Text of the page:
This photographer takes adorable photos of Toronto’s fat cats
Last year, Toronto photographer Pete Thorne turned grizzled elderly dogs into super models with his viral photo series–turned–book, Old Faithful: Dogs of a Certain Age. Now, he has a new muse: cats. With his latest project, Fat Cats: Large and In Charge, he wants to shake the Garfieldian image of fat felines as lazy and dopey. “I’ve always thought chubby cats were the cutest cats,” says Thorne. “But if you search online for them, they are always mean, mocking photos—cats stuck in doors or sprawled on the ground like they couldn’t get up.”
Thorne originally planned to shoot his subjects at his home studio, but that was “a complete disaster”—cats freaked out the moment they arrived. So, he travelled across the city to take glamour shots of Torontonians’ pleasantly plump pets, many of which he found via Bunz Trading Zone. He set up make-shift studios at owners’ houses that included minimal lights, a big comfortable stool for the cats to lounge on and the perfect mix of treats and toys. Even so, only two of out three shoots succeeded. He plans to publish the images in a coffee table book and continues to shoot commissioned cat portraits.
We asked Thorne to share the stories behind 10 of his cutest cats.
“Beedee is our cover model. She was so chill. You could plop her down and move the lights around, and she would stay completely unfazed. You could form her however you’d want and she’d stay like that. With other cats, you get one opportunity—the flash goes off and they bolt. I didn’t want to use props because I didn’t want to mock the cats, but she was so chill that I put this baby t-shirt on her.”
“Bubba looks like an old wizard with his big mane. You can almost make out a moustache. He was a well behaved cat. To get shots like this, where the cat is standing up, I have to get the owners really involved. They dangle a toy or treat off the side of the frame. The cats do need some encouragement, whether it’s food or the crinkling of a toy—something that will make them perk up and look over.”
“Marshmallow was one of the first cats I photographed. She was rescued from the Montreal SPCA by Team Cat Rescue in Toronto. She was 28 pounds when she was dumped at the shelter by her previous owners. She’s been able to lose weight and now lives in a long-term care community for senior citizens as a therapy cat for the residents. They’re really proud that she’s lost quite a bit of weight.”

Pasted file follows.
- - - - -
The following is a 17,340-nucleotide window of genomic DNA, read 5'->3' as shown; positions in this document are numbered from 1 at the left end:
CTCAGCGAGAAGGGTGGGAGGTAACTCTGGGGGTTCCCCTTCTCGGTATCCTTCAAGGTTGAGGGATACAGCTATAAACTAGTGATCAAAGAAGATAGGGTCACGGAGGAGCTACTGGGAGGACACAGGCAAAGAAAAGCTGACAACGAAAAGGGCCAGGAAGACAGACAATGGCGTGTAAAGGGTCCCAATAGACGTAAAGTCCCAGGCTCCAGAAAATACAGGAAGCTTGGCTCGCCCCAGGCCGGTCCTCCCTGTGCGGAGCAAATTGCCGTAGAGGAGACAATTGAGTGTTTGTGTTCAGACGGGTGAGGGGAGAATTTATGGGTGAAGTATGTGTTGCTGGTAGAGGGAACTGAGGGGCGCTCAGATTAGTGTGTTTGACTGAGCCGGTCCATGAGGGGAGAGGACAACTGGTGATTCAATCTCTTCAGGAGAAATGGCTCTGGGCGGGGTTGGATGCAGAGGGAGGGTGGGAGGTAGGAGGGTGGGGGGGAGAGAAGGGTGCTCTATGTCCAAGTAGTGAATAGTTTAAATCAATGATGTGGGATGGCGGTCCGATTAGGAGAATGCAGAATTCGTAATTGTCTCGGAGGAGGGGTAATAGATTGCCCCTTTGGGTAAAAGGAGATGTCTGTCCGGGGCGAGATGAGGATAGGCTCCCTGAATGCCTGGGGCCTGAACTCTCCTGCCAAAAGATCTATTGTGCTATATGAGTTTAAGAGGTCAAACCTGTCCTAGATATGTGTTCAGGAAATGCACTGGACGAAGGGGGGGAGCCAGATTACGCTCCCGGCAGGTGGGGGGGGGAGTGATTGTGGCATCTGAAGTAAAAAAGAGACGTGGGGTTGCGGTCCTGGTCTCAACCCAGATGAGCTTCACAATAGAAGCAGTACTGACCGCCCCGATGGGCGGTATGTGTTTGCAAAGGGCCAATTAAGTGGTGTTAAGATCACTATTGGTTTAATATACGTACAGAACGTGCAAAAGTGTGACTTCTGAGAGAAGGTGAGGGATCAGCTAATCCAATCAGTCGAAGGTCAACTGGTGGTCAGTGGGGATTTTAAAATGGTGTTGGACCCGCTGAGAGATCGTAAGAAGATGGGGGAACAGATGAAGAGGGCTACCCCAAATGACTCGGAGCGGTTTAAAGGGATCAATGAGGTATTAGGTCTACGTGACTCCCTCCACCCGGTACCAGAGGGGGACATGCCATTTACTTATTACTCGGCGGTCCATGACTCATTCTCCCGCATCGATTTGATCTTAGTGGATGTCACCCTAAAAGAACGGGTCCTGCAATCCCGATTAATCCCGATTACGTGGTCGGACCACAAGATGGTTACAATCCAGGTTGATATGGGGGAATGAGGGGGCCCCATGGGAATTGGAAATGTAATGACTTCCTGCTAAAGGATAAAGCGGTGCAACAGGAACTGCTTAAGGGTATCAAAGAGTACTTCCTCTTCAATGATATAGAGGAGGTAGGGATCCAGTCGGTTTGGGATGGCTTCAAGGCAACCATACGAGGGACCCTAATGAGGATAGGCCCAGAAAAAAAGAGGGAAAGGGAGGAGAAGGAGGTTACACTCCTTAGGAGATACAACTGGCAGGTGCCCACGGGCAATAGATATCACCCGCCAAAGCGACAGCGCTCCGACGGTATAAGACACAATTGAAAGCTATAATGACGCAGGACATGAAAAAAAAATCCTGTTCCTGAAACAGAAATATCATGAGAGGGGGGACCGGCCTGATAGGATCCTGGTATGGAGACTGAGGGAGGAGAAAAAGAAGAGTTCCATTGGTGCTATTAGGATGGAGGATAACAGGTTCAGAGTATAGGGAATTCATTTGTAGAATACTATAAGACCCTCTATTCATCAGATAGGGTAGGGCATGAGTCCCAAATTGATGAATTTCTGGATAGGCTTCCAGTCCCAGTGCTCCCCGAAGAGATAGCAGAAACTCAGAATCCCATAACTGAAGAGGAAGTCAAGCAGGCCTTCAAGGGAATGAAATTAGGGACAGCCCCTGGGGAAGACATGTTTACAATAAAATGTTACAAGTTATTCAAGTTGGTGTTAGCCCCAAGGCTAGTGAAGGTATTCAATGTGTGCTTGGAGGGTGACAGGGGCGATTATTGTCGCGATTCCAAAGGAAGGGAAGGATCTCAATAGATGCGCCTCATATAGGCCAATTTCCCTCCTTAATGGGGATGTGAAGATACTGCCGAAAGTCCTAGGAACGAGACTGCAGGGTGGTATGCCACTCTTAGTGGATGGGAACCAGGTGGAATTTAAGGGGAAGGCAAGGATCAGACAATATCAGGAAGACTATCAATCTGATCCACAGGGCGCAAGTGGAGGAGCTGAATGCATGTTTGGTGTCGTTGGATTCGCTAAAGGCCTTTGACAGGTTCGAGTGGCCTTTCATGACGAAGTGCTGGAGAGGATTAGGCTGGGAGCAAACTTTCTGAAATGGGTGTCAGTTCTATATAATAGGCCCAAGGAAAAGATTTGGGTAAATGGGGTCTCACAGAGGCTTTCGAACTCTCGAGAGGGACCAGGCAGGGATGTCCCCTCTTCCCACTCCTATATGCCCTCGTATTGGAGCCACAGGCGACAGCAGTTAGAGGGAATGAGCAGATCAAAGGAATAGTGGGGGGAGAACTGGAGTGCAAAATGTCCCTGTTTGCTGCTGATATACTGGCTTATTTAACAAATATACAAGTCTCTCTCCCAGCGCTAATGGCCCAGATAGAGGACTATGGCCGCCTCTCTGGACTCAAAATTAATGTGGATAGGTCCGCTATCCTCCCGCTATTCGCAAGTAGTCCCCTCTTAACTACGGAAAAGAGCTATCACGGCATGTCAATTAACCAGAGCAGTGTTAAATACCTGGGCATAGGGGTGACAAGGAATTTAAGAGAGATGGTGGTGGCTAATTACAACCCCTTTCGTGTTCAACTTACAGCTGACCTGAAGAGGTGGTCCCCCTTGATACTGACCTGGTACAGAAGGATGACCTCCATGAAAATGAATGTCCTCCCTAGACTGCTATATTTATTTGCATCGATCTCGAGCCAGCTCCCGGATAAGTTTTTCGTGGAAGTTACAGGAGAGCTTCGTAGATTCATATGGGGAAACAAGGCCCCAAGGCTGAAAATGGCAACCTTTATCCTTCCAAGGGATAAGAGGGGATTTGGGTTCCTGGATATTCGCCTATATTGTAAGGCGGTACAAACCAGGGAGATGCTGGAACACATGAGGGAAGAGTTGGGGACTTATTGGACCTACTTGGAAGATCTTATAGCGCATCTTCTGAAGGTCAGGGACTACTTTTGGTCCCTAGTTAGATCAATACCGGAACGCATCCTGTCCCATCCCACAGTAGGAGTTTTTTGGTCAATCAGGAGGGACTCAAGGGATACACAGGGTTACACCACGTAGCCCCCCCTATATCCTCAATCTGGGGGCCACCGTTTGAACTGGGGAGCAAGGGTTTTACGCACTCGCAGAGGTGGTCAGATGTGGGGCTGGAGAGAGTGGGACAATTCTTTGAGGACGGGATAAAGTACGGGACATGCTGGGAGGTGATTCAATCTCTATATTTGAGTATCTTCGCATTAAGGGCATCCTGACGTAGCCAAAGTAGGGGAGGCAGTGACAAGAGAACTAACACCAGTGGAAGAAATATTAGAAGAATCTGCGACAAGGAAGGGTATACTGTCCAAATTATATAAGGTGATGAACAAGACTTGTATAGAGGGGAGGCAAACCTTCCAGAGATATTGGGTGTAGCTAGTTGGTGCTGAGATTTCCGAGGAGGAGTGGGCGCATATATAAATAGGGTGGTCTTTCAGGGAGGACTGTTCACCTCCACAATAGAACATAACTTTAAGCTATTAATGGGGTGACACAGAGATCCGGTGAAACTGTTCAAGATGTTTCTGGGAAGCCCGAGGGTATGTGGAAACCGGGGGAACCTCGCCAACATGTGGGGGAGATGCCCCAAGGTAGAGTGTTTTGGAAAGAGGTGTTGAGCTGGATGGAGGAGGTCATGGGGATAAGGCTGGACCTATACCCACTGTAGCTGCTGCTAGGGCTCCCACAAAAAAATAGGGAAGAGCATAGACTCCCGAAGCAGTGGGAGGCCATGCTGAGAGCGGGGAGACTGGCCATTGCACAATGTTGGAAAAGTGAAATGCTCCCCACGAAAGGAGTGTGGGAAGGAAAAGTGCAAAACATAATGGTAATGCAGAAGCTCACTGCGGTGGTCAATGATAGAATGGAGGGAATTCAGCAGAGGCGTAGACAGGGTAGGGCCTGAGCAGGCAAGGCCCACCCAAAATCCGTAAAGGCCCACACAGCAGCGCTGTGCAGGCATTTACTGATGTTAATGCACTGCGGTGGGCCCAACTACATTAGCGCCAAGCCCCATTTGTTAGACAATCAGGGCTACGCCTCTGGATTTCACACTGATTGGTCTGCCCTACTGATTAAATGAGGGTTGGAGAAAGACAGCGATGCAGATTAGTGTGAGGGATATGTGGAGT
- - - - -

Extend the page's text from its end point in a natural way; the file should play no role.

“When I first saw Monty’s picture, I just couldn’t resist. He’s not really a big fat cat, but he has man boobs. When I took this photo, he was shaved because it was the beginning of the summer. I think it was his annual shave to remove any mats and maybe to keep him cool. Now he looks like a giant fur ball.”
“This is one of my favourite photos. I love the little expression he has on his face. He’s in the middle of meowing, and it came across as this perplexed look. His owners said, ‘We’ve had him for over nine years and he’s been in a bad mood for most of that time, but despite his sourpuss attitude, he is very sweet and loves to sleep on the bed with us.’ His owners rescued him from a shelter.”
“The book’s subtitle is Large and in Charge because these cats are their homes’ bosses. Chesterfield is kind of an angry cat. He was a bit of sourpuss. He sat there and enjoyed himself up to a certain point, then he hissed and I got this shot. We photographed him for maybe 15 minutes. You don’t get much time to shoot a cat—they have even shorter attention spans than the old dogs did.”
“Aster is a nine-year-old British Shorthair. He was a lot of fun to photograph because he responded really well to the toys. This is a toy that I often use because it’s on a wire—I’m able to dangle it while I’m shooting and keep it out of the camera frame. But Aster just went nuts for it and kept dragging it into the frame, and it definitely works for the image. These cats are still active; they’re not all big and dopey.”
“Rusty’s owners describe her as ‘a soft loaf of bread with baby carrot legs.’ She’s one of my favourites because every time I tried to photograph her, she’d just get up, drop off the little stool and go right into the kitchen and sit down in this empty Grolsch two-four box. It was her little comfort zone. So we made it a lot easier and just took the beer box and put it in the middle of the set. Then I could shoot whatever I wanted.”
“The shortest photoshoot was with Evie. It was, like, five minutes. We got one shot of her lying down, and then we brought out the stool and plopped her on there. After that one shot, she was done. I really loved the look of her two different eyes—this little David Bowie cat.”
“Sam was also one of the first cats I photographed. He was difficult to photograph, but that might have been my fault because I was still trying out different lighting techniques. This was the only shot I got of him looking at the camera. He was bashful.”